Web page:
June 1975 Northern Ireland Constitutional Convention 83,507 12.7 14 78
May 1977 Local council elections 8,135 1.5 5 524
  • Note: VUPP percentage figures in the Westminster elections are for Northern Ireland only


During the 1973–75 period VUPP was able to match or even beat the DUP in several elections. However, their prospect of replacing the DUP as the second party of Unionism ended as a result of events during the Constitutional Convention.

February 1974 UK general election[edit]

Constituency Candidate Votes % Position
Belfast East William Craig 27,817 48.4 1
Belfast South Robert Bradford 22,083 42.6 1
Mid Ulster John Dunlop 26,044 39.0 1

October 1974 UK general election[edit]

Constituency Candidate Votes % Position
Belfast East William Craig 31,594 59.1 1
Belfast South Robert Bradford 30,116 59.2 1
Mid Ulster John Dunlop 30,552 47.4 1


The Constitutional Convention was intended to serve as a forum to allow the politicians of Northern Ireland to draw up their own proposals for the political future of the province, though this proved unsuccessful. However, it led to William Craig proposing a voluntary coalition with the nationalist SDLP in the event of there being a state of emergency. The move was a considerable surprise, with a confidential government memo commenting: "Mr. Craig appears to some as a knight in shining armour. The fact is that his aims were – and still are – simple: to get a devolved government which would control security policy as quickly as possible, on the basis of a gentleman's agreement that the SDLP would participate in government for a year or two."[25] But any idea of power sharing was anathema to many Unionist in the post-Sunningdale climate of 1975. Indeed, in January 1976, Deputy leader Ernest Baird warned that "If Westminster does not accept the Protestants' rejection of power-sharing, it must face the inevitable consequences of a final conflict."[26]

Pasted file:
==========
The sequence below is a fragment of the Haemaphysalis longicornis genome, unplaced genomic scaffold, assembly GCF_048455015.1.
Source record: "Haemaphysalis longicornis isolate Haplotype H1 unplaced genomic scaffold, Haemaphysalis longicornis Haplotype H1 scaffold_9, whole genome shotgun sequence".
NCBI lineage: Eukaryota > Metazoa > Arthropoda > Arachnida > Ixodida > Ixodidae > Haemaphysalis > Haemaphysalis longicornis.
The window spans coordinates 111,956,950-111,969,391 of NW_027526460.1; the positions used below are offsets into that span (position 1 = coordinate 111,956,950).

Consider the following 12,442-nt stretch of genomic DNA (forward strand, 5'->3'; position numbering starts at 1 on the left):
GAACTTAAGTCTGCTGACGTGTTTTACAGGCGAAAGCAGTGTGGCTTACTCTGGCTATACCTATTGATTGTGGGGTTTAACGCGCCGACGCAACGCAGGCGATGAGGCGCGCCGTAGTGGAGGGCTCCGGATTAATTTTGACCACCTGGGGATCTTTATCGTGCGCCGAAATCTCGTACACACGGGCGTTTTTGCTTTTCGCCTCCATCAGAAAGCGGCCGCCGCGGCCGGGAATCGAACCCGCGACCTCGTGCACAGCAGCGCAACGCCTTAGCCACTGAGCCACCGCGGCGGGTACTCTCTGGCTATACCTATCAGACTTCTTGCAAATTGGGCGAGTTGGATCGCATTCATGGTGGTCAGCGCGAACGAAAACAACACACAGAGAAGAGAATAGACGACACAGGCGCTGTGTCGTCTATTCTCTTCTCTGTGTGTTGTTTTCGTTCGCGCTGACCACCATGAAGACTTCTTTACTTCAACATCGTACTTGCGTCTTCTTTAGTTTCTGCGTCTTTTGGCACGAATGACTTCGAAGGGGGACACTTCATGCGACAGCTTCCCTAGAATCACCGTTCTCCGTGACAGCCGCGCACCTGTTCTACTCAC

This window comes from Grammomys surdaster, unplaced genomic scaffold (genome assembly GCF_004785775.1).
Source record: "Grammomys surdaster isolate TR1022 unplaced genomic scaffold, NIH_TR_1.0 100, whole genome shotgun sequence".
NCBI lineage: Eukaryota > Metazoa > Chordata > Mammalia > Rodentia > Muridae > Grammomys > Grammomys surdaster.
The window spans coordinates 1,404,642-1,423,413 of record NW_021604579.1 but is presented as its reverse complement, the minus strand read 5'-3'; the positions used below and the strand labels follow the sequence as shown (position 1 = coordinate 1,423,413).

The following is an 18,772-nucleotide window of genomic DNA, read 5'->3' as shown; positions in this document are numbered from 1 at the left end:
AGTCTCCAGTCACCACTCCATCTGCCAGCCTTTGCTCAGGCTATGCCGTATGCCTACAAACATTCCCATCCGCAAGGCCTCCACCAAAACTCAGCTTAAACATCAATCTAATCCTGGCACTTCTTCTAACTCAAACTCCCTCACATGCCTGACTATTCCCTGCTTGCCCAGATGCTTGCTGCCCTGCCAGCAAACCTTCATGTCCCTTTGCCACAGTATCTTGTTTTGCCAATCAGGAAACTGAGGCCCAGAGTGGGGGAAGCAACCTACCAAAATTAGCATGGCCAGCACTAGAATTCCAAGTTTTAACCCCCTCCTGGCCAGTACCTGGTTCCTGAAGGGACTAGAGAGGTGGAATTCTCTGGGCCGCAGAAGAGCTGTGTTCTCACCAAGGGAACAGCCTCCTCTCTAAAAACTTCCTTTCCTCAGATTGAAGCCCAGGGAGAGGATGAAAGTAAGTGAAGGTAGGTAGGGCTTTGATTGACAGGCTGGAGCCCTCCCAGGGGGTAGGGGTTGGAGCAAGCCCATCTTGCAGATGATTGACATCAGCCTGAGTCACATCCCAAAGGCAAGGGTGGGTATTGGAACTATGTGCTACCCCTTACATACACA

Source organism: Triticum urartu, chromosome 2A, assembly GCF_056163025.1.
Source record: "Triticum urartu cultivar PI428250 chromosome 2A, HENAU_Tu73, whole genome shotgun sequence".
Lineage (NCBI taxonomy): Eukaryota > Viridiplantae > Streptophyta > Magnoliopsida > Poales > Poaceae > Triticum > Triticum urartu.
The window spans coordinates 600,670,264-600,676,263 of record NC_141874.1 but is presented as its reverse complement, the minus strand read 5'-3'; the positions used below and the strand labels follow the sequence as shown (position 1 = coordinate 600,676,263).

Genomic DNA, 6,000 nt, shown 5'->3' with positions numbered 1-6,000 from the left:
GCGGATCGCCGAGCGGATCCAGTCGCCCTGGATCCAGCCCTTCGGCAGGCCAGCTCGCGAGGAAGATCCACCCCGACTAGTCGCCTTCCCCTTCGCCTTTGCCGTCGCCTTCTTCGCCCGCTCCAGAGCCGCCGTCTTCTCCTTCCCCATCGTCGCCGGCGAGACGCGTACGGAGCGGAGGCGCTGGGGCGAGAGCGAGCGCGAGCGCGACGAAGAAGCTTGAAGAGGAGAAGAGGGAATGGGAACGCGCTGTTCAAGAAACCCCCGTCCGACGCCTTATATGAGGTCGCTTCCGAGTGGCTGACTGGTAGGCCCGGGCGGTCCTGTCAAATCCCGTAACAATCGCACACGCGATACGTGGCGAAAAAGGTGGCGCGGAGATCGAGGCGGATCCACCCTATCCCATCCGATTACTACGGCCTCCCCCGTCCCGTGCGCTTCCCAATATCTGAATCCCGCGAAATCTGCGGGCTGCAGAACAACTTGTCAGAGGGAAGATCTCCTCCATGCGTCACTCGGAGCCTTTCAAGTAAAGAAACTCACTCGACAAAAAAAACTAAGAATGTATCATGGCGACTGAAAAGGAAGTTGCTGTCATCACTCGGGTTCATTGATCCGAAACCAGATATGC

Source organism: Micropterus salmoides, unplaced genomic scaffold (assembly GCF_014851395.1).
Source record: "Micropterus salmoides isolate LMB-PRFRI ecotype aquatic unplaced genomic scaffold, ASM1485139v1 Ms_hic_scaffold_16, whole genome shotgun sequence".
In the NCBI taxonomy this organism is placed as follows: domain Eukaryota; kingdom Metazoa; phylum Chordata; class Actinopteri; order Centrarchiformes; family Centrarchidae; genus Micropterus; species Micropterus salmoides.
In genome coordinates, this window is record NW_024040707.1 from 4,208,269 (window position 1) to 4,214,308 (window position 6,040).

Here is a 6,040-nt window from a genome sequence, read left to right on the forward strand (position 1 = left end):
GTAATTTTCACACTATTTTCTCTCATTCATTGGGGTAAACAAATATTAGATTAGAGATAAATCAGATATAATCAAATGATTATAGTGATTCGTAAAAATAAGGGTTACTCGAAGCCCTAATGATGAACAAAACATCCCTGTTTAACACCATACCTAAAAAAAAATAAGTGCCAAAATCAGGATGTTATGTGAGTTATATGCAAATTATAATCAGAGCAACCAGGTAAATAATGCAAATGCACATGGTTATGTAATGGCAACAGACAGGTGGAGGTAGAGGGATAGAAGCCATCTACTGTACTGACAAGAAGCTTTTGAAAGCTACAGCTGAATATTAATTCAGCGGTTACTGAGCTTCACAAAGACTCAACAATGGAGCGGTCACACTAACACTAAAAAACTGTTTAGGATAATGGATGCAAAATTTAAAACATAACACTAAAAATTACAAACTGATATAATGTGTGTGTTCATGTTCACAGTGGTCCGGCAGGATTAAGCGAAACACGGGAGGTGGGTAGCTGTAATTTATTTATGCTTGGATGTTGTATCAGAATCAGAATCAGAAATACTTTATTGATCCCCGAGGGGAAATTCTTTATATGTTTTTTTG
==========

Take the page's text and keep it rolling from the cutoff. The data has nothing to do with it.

As a result, the party was split with only David Trimble and Glenn Barr backing Craig and the other eleven convention members challenging Craig's leadership. Craig however claimed that he had the backing of the party's rank and file and this was confirmed when sixty percent of party members backed him at a specially convened meeting. The dissidents then broke away to form what would later become the United Ulster Unionist Party.

On 8 September 1975, Craig's proposals were decisively rejected at a meeting of the UUUC with 37 votes against and only Craig voting in favour.[25] Consequently, Craig and the rump of VUPP were expelled from the UUUC.[27]

Decline and disbandment[edit]

The 1977 local elections were overshadowed by the abortive United Unionist Action Council (UUAC) Strike, which was mainly supported by the DUP and the UUUM. In contrast to 1974, when they had played a prominent role in the previous strike Vanguard criticised the strike and together with the UUP and Orange Order, called for it to be abandoned.[28]

The 1977 council elections were seen as a crucial test of Vanguard's ability to survive as a party and ultimately the party failed that test. Although thirteen councillors elected in 1973 stood as VUPP candidates, the party emerged from the election with only five councillors[29] compared to twelve councillors elected in 1977 for their breakaway rival, the UUUP.

Craig then applied to rejoin the UUP in February 1978 and subsequently merged the remainder of Vanguard back into the Ulster Unionist Party, where it returned to its origins as a pressure group within the UUP as the Vanguard movement, although this too seems to have quickly faded away. The Democratic Unionist Party subsequently became the main Unionist party offering a more right wing alternative position to the Ulster Unionists. In the 1982 elections for the new Northern Ireland Assembly, Craig, who had once more left the Ulster Unionists after losing his seat at Westminster, revived the name Vanguard for his candidacy in East Belfast. However he failed to get elected.[30] Craig's revived Vanguard was reportedly still in existence at the time of signing of the 1985 Anglo-Irish Agreement.[31]

Prominent UUP members in Vanguard[edit]

Several prominent current Ulster Unionist politicians were members of Vanguard, including future UUP MP David Burnside (who was Vanguard's press officer from 1974 to 1977[32]) while those elected for VUPP in 1975 included future UUP leaders David Trimble (who briefly served as Vanguard Deputy Leader) and Reg Empey, who served as Vanguard chairman from 1974 to 1975.[33] Former deputy speaker of the Northern Ireland Assembly, Jim Wilson, served as a Vanguard councillor on Newtownabbey Borough Council from 1975 to 1976 before joining the UUP[34] Rev. Martin Smyth, later a UUP MP and Grand Master of the Orange Order, was deputy leader of the Vanguard movement but declined to join the party.[35]